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Maryland spending board approves $27 million contract to demolish closed Baltimore jail

The Maryland Board of Public Works on Wednesday approved a $27.5 million contract for demolishing the shuttered Baltimore City Detention Center to make room for a proposed mental health and substance abuse treatment center for inmates.

Gov. Larry Hogan in 2015 closed the decrepit jail facility that dates to the 19th century. He said Wednesday he was looking forward to the new use of the site just east of downtown Baltimore.

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“We’re very excited,” Hogan said. “We finally brought an end to a long history of deplorable conditions at that facility.”

The Republican governor was joined in approving the contract to Parkton-based Towson Mechanical Inc. by Democratic board members Treasurer Nancy Kopp and Comptroller Peter Franchot.

The state took over the jail from the city in 1991, and it has a history of corruption and violence. By 2013, federal and state authorities said it was effectively run by the Black Guerrilla Family gang, whose leader was recorded on a wiretapped phone call declaring, “This is my jail.” Dozens of inmates and corrections officers were indicted and convicted.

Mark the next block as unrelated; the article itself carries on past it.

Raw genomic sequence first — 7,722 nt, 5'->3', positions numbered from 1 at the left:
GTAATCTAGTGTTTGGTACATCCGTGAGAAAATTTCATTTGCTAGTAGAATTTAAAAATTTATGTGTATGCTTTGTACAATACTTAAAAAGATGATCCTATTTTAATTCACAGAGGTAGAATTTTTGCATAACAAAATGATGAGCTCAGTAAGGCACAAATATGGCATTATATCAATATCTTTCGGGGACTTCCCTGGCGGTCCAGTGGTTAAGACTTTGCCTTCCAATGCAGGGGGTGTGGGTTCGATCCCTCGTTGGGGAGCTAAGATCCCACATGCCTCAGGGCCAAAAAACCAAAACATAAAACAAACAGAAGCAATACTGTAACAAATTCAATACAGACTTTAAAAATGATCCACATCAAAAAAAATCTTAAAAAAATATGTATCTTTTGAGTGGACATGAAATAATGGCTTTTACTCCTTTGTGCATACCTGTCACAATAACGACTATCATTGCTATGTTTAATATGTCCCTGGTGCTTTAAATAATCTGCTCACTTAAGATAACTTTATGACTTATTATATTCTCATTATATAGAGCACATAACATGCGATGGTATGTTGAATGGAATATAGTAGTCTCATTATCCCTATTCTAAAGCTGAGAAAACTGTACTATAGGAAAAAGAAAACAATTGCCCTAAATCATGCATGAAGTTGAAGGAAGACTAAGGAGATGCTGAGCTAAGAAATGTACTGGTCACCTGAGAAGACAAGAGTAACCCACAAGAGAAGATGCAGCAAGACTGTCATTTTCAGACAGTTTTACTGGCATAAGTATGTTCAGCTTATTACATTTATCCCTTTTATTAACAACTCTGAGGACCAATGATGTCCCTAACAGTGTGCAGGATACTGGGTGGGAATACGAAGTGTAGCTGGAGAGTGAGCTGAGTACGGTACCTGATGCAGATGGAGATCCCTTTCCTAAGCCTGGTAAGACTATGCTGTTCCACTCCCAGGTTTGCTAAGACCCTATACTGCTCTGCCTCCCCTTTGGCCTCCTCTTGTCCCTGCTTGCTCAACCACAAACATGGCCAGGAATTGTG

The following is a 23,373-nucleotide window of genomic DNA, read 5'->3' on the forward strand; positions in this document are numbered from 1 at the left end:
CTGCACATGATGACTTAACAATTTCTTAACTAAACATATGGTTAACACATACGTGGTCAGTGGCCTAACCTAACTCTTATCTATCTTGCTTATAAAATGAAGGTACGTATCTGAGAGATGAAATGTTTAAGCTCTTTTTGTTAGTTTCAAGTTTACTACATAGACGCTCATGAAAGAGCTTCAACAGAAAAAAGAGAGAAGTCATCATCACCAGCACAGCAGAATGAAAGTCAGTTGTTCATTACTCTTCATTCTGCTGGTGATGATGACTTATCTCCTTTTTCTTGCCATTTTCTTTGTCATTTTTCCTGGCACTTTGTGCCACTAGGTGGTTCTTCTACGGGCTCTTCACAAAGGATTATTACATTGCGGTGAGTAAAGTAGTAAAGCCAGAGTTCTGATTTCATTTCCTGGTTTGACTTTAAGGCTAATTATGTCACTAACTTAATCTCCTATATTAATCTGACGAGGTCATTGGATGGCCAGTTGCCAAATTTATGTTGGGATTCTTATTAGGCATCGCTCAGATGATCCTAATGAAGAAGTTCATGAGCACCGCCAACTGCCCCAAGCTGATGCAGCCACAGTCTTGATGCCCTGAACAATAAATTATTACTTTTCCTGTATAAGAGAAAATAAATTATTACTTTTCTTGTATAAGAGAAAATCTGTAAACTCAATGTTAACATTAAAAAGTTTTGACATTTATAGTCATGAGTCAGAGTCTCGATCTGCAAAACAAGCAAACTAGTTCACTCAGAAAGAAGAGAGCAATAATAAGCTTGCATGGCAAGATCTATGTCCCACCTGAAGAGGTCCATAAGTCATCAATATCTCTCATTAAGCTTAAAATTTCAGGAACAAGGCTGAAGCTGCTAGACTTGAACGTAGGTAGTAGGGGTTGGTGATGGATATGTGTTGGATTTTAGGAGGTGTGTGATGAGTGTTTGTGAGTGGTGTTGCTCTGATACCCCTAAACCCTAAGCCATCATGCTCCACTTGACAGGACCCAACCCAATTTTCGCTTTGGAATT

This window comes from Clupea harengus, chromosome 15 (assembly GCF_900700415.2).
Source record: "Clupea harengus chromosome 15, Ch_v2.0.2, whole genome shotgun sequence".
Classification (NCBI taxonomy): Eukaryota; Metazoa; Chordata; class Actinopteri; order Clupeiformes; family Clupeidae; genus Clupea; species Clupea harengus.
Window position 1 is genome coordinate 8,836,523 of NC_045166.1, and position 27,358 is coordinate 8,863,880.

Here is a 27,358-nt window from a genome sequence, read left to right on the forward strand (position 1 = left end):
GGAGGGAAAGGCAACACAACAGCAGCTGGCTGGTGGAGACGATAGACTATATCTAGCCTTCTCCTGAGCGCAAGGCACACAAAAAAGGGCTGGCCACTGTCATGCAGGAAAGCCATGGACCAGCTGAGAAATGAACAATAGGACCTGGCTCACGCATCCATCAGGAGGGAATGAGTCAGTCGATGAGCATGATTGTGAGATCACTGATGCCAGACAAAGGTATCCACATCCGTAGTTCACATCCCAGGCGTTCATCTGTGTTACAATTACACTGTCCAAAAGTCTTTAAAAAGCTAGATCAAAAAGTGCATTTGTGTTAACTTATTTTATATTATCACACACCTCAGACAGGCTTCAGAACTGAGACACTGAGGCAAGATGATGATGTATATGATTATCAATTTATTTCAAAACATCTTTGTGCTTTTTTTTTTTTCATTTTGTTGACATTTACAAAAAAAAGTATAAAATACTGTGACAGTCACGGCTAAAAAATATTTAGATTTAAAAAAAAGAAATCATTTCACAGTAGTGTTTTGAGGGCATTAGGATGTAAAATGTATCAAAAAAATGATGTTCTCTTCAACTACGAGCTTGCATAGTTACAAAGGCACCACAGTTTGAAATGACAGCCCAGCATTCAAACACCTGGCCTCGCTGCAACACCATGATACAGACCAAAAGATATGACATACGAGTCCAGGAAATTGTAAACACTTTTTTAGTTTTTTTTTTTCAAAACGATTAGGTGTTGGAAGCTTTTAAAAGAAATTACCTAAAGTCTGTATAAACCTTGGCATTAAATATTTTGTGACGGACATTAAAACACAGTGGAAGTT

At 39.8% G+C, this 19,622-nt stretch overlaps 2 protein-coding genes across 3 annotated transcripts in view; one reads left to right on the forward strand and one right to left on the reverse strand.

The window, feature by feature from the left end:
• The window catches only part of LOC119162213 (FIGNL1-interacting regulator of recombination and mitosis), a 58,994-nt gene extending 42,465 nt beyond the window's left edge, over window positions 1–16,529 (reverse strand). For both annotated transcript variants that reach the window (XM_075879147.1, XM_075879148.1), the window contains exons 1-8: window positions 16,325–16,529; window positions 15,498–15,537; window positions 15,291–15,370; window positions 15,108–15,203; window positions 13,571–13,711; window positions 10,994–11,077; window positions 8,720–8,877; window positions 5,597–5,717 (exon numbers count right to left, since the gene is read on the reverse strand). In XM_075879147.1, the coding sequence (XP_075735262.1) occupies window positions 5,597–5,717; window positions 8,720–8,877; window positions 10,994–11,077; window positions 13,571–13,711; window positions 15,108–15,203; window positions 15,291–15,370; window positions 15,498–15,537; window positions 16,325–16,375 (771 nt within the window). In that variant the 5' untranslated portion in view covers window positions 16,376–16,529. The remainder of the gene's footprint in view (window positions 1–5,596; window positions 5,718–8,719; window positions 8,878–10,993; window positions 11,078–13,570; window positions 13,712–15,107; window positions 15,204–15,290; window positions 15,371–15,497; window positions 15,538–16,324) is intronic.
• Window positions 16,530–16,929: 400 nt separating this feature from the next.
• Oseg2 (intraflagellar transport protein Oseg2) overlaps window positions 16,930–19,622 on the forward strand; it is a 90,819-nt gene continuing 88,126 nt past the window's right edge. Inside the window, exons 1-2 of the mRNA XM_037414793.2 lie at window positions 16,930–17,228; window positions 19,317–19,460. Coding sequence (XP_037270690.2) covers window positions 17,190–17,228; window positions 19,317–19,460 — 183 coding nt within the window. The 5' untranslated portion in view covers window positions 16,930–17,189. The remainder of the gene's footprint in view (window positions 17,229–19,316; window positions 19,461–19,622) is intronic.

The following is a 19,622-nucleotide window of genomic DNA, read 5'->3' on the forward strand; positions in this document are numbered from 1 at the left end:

Hogan hopes to put a mental health and substance abuse treatment center for inmates in its place in an effort to combat the state’s opioid addiction epidemic.

The demolition is expected to begin within the next month and take about a year and a half to complete. It will include the removal of numerous underground utilities and replacement of fences and security electronics.

This contract will demolish “16 major structures and 23 minor structures — all the vacated buildings that were part of the closed portion of the Baltimore City Detention Center, as well as some buildings that were part of the Metropolitan Transition Center,” the board agenda states.

Kelly Cross, president of the Old Goucher Community Association, appeared before the board and asked it to “put the brakes” on the demolition. He supports a community redevelopment plan that does not include any corrections facilities. He said continuing to use the area in such a way cuts East Baltimore neighborhoods off from downtown economic development.

“It sends a message that crime and punishment” are more important to the city, Cross said. “We don’t need a new prison.”


Baltimore City Detention Center Timeline
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